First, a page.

I find it hard to believe that Super AMOLED technology would have gotten worse in the last year and a half. Granted, the resolution is significantly larger (480×800 vs 720×1280), but the difference in quality (pixel density notwithstanding) was too tremendous for me to bear.

I posted the above photo to a couple of websites I frequent, and sought for opinions. I had, by that time, already arranged for my Nexus to be RMA’d, so what I was looking for were reassurances that I would, with high probability, get a better device as replacement. I didn’t get many replies, but the ones I did indicated that I might in fact have had a defective screen. I then proceeded to pack the device up and sent it back to the store.

Since it’s Christmas, it’ll take a few days more to make the trip to the store (which is in Sweden), and for the new unit to be shipped back to me. I could, in fact, pick another device from my local store, compare the screens, and then sell off the one I like less. Nexus being sold for 650 euros at my local store, this plan might prove too expensive in the end.

I have the tracking code for the package I sent back to the store, so I can start asking questions about the replacement (in case they don’t contact me first) once they receive the shipment.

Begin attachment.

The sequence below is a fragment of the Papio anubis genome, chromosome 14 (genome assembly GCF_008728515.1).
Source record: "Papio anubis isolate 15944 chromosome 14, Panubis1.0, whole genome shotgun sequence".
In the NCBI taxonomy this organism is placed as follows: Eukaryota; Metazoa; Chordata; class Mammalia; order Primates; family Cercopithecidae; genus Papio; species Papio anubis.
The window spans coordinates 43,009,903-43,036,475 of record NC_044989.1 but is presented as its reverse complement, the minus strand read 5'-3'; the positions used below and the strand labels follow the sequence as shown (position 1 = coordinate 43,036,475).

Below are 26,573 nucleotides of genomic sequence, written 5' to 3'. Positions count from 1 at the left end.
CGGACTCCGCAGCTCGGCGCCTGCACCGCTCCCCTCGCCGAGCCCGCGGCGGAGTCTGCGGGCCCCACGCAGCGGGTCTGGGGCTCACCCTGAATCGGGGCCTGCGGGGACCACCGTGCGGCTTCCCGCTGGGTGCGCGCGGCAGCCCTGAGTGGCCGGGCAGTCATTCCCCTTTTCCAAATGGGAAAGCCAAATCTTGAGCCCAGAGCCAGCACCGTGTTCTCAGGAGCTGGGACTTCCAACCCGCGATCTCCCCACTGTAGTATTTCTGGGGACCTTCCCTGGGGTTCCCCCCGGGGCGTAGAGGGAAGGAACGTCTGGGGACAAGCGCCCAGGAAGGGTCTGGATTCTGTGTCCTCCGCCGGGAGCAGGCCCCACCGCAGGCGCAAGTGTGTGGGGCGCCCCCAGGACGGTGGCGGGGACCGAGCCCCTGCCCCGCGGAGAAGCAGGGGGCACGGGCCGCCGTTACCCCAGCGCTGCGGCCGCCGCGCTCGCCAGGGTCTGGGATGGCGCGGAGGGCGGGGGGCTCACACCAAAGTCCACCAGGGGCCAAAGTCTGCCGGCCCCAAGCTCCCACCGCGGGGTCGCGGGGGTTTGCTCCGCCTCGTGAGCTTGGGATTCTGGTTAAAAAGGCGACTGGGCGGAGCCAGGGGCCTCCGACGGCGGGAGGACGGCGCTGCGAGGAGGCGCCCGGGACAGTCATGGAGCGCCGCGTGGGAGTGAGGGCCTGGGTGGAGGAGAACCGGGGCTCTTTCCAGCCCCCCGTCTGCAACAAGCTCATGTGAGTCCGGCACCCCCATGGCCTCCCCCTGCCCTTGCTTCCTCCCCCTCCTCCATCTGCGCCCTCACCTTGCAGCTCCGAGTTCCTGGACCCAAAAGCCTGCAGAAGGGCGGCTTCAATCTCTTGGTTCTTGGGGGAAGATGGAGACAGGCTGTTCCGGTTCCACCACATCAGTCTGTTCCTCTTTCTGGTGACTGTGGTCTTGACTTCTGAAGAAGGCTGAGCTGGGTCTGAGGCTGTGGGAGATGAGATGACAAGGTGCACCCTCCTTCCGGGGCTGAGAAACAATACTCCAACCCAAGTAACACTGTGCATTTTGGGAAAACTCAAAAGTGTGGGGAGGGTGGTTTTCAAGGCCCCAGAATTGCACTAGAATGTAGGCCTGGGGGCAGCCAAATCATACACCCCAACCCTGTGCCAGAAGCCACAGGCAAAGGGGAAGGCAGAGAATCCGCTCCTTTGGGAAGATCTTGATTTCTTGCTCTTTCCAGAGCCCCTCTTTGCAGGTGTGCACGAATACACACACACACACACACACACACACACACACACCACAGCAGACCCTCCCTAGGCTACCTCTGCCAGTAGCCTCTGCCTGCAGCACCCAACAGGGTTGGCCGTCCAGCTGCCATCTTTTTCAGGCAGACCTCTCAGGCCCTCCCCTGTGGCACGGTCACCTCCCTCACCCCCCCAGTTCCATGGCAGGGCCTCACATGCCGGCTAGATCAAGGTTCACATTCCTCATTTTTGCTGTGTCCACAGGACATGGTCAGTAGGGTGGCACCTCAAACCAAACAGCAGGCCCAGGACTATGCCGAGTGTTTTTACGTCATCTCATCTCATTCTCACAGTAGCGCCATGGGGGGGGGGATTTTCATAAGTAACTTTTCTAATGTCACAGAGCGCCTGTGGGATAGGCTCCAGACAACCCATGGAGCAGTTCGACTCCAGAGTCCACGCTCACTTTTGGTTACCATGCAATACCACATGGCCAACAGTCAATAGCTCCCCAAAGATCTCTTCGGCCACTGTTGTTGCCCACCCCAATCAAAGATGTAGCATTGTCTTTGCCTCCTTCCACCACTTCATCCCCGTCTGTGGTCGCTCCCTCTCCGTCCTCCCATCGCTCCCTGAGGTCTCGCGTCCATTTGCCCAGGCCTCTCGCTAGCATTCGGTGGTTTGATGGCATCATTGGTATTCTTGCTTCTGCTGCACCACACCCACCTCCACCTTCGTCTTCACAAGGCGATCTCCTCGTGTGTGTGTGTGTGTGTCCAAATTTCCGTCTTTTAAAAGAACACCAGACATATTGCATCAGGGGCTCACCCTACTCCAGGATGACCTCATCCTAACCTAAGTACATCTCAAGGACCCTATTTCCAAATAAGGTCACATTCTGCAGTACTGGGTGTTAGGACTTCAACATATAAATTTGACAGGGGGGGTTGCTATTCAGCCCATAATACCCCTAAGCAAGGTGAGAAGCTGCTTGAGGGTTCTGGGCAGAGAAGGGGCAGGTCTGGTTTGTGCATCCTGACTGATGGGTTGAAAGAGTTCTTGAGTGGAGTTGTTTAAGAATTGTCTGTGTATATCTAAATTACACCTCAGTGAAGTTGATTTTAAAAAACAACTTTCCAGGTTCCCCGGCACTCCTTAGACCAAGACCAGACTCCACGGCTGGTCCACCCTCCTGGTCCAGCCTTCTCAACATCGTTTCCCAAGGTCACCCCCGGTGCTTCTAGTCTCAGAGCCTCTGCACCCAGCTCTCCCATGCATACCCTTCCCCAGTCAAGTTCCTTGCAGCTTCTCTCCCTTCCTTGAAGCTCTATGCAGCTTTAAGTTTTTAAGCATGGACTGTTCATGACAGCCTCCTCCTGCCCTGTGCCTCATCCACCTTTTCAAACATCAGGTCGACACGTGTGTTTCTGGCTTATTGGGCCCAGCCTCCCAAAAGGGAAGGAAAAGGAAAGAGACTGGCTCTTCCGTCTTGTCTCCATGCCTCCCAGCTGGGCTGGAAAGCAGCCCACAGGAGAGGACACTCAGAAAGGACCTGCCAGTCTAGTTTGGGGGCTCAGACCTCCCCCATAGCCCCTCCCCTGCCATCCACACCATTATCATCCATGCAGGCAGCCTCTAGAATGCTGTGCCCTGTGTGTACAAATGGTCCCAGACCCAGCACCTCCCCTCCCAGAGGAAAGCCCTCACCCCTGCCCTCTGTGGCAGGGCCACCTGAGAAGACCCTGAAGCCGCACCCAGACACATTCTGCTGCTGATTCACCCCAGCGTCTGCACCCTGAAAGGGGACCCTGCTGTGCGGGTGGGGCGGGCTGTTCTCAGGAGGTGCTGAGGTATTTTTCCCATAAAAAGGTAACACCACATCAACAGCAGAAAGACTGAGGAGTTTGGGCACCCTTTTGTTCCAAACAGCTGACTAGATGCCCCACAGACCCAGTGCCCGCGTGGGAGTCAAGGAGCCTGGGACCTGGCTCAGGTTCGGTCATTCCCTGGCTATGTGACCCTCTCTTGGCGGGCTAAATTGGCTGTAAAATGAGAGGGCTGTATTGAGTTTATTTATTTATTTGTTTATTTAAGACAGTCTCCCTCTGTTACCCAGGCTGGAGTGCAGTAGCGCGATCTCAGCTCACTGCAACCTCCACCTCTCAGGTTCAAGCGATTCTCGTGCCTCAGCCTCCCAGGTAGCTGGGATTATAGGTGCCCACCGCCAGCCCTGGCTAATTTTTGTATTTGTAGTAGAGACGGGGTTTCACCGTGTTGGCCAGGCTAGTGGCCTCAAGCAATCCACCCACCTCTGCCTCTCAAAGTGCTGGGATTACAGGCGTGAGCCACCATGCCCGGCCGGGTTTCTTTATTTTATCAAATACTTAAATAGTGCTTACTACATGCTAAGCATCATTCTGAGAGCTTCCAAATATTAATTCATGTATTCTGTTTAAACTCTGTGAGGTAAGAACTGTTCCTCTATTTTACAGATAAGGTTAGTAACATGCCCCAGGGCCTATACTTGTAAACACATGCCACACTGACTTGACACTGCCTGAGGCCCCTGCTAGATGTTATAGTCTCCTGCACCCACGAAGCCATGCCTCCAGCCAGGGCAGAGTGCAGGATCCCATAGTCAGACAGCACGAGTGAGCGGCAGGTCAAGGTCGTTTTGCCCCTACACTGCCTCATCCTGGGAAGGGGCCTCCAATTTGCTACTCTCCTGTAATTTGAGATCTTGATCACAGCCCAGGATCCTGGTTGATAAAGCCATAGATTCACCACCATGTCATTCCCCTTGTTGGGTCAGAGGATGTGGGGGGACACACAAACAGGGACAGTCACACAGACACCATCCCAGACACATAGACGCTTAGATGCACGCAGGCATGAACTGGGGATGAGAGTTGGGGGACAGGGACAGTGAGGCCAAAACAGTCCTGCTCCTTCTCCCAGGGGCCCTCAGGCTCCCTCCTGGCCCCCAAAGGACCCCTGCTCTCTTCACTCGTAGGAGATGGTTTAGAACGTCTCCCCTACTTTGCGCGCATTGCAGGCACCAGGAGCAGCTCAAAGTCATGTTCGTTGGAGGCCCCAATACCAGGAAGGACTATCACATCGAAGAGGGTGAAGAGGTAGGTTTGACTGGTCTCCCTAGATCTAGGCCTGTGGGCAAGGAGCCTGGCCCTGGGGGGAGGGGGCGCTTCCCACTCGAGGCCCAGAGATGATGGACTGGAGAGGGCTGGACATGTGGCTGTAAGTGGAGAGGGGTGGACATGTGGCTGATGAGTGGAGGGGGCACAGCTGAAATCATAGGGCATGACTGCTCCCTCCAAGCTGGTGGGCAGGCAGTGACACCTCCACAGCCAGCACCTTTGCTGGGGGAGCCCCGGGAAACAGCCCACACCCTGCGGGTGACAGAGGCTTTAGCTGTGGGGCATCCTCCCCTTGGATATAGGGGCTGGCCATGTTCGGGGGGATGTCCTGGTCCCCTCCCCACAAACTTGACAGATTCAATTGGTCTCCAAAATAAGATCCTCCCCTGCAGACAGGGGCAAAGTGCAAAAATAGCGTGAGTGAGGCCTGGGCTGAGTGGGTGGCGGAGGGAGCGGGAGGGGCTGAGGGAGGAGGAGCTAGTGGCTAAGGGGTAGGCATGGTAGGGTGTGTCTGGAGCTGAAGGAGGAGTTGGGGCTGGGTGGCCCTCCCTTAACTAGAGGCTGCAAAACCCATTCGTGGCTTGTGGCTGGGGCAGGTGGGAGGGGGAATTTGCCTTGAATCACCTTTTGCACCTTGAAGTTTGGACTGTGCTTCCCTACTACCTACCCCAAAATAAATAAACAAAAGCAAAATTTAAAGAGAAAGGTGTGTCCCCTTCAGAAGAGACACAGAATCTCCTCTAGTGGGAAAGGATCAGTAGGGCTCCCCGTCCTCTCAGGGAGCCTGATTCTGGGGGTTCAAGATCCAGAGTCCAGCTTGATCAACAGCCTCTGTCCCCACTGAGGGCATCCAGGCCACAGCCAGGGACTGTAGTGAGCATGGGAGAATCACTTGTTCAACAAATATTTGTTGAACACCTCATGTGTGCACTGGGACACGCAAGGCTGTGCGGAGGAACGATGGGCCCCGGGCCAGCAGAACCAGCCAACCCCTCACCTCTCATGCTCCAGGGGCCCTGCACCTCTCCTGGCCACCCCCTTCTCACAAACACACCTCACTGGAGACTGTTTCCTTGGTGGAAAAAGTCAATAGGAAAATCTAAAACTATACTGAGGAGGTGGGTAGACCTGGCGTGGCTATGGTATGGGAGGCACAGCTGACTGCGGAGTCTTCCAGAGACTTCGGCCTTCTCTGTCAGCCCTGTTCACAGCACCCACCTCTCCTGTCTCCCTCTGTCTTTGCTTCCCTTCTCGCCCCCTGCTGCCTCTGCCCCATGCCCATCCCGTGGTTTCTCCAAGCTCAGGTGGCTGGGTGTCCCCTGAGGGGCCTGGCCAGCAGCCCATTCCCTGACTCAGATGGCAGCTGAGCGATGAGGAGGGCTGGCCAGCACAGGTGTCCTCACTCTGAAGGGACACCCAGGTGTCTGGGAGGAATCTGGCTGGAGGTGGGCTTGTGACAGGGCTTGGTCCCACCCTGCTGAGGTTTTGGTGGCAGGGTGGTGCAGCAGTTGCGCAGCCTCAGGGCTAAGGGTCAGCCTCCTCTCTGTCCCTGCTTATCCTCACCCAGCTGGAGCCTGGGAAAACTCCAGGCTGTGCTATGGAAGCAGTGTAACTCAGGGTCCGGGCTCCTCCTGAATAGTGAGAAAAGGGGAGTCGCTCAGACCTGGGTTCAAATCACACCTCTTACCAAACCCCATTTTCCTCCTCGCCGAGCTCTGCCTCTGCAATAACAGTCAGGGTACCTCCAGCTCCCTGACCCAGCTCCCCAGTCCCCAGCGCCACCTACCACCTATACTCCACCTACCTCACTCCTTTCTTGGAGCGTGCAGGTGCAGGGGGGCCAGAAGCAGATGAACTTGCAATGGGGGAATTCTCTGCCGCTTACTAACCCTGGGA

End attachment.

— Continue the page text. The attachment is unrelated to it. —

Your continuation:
In all honesty, I don’t have high hopes for the screen of the replacement unit either. I’ve got the impression that the Nexus screen is supposed to be somewhat yellow, and also feature a blue tint when looking at it at an angle. Still, having used Galaxy S for 18 months I had expected something at least as good. My initial unit seemed clearly a step backwards what comes to the screen quality.

In all other respects, Galaxy Nexus didn’t disappoint. I was actually a bit uneasy when the specifications were released, because I had expected a 1.4 GHz dual-core processor paired with the Mali-400 GPU at least. That would have made it a bit better than Galaxy S II. It is obvious, however, that Samsung wants to keep the Galaxy S line as the pride and joy of the company. It doesn’t take a lot to figure out that The Galaxy S III, presumably available in April-May 2012, will blow Nexus out of the water. Nexus will probably sell about 1-2 million units in its lifetime, while Samsung is likely expecting the S3 to sell 10+ million units before the end of year.